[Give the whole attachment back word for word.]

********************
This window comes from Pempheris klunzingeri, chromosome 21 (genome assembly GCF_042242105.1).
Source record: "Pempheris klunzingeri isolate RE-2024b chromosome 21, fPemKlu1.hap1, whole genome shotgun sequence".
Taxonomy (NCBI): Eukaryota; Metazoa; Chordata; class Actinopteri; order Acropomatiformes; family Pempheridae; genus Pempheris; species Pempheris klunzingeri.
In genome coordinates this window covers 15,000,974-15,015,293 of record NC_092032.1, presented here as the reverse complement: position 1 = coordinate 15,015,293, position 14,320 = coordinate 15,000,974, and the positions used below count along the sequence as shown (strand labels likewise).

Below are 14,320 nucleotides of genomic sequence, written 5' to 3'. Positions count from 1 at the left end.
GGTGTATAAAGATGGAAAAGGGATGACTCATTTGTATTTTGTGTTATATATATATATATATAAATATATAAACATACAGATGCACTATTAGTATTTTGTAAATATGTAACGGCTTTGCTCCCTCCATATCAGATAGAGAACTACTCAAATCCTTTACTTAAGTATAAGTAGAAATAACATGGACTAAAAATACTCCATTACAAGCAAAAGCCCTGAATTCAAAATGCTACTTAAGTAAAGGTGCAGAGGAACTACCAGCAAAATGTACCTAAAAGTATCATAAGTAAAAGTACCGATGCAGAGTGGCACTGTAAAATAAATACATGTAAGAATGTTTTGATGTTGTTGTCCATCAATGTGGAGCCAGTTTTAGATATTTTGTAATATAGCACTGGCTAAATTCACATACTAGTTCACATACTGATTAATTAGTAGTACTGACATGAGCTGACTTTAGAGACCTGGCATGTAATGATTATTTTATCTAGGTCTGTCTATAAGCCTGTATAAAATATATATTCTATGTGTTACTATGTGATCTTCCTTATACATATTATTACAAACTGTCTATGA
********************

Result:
This window comes from Pempheris klunzingeri, chromosome 21 (genome assembly GCF_042242105.1).
Source record: "Pempheris klunzingeri isolate RE-2024b chromosome 21, fPemKlu1.hap1, whole genome shotgun sequence".
Taxonomy (NCBI): Eukaryota; Metazoa; Chordata; class Actinopteri; order Acropomatiformes; family Pempheridae; genus Pempheris; species Pempheris klunzingeri.
In genome coordinates this window covers 15,000,974-15,015,293 of record NC_092032.1, presented here as the reverse complement: position 1 = coordinate 15,015,293, position 14,320 = coordinate 15,000,974, and the positions used below count along the sequence as shown (strand labels likewise).

Below are 14,320 nucleotides of genomic sequence, written 5' to 3'. Positions count from 1 at the left end.
GGTGTATAAAGATGGAAAAGGGATGACTCATTTGTATTTTGTGTTATATATATATATATATAAATATATAAACATACAGATGCACTATTAGTATTTTGTAAATATGTAACGGCTTTGCTCCCTCCATATCAGATAGAGAACTACTCAAATCCTTTACTTAAGTATAAGTAGAAATAACATGGACTAAAAATACTCCATTACAAGCAAAAGCCCTGAATTCAAAATGCTACTTAAGTAAAGGTGCAGAGGAACTACCAGCAAAATGTACCTAAAAGTATCATAAGTAAAAGTACCGATGCAGAGTGGCACTGTAAAATAAATACATGTAAGAATGTTTTGATGTTGTTGTCCATCAATGTGGAGCCAGTTTTAGATATTTTGTAATATAGCACTGGCTAAATTCACATACTAGTTCACATACTGATTAATTAGTAGTACTGACATGAGCTGACTTTAGAGACCTGGCATGTAATGATTATTTTATCTAGGTCTGTCTATAAGCCTGTATAAAATATATATTCTATGTGTTACTATGTGATCTTCCTTATACATATTATTACAAACTGTCTATGA